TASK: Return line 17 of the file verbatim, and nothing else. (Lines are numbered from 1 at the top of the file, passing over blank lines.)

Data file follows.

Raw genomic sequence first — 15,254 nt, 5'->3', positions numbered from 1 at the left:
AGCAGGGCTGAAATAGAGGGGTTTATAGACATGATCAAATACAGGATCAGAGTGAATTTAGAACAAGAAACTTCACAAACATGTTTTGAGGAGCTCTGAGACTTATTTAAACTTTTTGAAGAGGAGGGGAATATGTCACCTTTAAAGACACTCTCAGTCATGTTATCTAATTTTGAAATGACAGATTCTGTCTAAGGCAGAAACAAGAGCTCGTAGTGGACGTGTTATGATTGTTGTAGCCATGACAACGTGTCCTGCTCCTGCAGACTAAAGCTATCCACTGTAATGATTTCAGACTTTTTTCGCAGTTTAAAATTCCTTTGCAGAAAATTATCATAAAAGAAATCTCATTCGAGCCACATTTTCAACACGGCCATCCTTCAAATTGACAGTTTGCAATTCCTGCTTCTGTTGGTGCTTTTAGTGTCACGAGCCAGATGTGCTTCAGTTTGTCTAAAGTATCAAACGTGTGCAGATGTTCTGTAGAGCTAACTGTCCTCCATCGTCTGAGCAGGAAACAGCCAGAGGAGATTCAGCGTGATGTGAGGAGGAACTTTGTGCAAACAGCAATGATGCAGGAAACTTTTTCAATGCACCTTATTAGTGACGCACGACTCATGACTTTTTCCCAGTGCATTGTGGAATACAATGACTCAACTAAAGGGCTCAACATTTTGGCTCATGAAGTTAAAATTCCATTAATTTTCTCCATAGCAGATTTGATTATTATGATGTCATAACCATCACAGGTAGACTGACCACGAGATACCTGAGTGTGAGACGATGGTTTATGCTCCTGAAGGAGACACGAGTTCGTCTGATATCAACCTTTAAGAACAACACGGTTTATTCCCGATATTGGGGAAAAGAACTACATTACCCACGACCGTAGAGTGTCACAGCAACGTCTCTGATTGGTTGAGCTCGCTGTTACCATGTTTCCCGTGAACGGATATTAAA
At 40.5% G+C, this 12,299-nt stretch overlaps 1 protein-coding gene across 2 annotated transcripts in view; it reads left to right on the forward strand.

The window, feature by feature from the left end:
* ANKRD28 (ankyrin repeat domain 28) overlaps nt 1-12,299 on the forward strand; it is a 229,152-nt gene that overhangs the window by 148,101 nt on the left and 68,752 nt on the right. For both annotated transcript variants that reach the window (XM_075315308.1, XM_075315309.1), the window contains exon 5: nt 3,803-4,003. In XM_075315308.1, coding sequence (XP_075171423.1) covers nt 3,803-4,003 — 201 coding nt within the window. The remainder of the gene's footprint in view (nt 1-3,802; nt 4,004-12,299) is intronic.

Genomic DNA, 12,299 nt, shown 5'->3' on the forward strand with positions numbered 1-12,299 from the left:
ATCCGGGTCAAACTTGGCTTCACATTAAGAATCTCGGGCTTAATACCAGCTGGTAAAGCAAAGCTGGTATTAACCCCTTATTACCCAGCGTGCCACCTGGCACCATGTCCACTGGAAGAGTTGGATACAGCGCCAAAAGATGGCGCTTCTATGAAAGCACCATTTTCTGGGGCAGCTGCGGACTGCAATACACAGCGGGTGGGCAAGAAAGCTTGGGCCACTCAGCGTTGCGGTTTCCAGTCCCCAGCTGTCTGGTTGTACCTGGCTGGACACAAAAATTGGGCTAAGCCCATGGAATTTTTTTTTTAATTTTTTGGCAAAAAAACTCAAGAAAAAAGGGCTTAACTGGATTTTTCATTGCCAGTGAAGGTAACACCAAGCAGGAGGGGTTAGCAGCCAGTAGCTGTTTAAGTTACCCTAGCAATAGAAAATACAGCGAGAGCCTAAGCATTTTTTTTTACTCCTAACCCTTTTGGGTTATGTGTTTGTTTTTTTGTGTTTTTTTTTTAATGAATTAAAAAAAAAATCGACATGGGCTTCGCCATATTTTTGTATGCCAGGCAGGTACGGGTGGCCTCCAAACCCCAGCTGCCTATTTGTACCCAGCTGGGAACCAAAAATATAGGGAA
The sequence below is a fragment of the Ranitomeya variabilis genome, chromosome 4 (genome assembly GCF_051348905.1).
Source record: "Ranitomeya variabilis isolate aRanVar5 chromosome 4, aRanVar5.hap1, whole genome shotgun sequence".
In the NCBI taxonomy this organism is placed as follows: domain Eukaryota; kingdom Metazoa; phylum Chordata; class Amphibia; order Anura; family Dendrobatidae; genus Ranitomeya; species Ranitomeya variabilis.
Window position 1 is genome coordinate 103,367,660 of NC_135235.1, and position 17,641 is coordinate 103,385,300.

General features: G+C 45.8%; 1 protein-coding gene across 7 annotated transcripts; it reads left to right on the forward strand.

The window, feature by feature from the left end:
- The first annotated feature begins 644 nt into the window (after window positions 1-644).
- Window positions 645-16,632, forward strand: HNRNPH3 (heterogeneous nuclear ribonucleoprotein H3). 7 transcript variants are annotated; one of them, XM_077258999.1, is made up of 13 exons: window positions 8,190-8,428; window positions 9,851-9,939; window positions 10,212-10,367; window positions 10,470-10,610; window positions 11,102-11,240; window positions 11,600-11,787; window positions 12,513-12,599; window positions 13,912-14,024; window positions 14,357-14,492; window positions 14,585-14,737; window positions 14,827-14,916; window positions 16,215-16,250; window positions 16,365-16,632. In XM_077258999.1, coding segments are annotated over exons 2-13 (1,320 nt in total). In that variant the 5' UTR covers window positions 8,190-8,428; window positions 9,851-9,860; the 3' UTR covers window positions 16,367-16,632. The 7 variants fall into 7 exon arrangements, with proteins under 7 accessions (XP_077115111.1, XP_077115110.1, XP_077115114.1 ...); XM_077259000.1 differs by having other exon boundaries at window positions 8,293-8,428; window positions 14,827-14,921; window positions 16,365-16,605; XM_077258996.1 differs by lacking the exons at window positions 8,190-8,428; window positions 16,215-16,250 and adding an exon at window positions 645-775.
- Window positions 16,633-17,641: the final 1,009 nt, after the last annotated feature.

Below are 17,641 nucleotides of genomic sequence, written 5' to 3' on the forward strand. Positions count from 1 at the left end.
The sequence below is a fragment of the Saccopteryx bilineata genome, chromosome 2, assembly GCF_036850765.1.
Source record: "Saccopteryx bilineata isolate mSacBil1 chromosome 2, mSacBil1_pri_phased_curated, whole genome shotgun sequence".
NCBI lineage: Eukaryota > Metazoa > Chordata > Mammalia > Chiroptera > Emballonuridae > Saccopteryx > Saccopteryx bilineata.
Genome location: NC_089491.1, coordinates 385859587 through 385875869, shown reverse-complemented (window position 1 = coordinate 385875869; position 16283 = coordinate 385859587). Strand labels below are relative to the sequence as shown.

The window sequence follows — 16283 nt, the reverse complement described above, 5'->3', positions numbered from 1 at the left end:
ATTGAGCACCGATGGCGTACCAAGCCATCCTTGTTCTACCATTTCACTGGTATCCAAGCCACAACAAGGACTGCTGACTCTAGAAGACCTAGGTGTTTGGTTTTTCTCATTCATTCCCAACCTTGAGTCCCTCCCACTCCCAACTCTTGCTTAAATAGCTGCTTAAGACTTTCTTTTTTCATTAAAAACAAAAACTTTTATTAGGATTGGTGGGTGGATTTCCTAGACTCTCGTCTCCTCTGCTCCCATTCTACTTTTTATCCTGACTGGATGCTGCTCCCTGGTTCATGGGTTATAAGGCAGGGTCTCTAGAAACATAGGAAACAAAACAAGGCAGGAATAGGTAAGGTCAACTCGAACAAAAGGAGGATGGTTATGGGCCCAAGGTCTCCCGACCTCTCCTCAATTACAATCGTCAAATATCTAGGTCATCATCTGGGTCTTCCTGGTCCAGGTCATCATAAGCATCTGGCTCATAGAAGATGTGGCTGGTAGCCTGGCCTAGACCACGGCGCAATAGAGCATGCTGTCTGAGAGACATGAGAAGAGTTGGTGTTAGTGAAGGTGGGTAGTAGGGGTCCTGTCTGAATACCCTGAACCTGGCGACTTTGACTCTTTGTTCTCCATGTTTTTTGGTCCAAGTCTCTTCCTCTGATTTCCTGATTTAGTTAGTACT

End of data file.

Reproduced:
Below are 17,641 nucleotides of genomic sequence, written 5' to 3' on the forward strand. Positions count from 1 at the left end.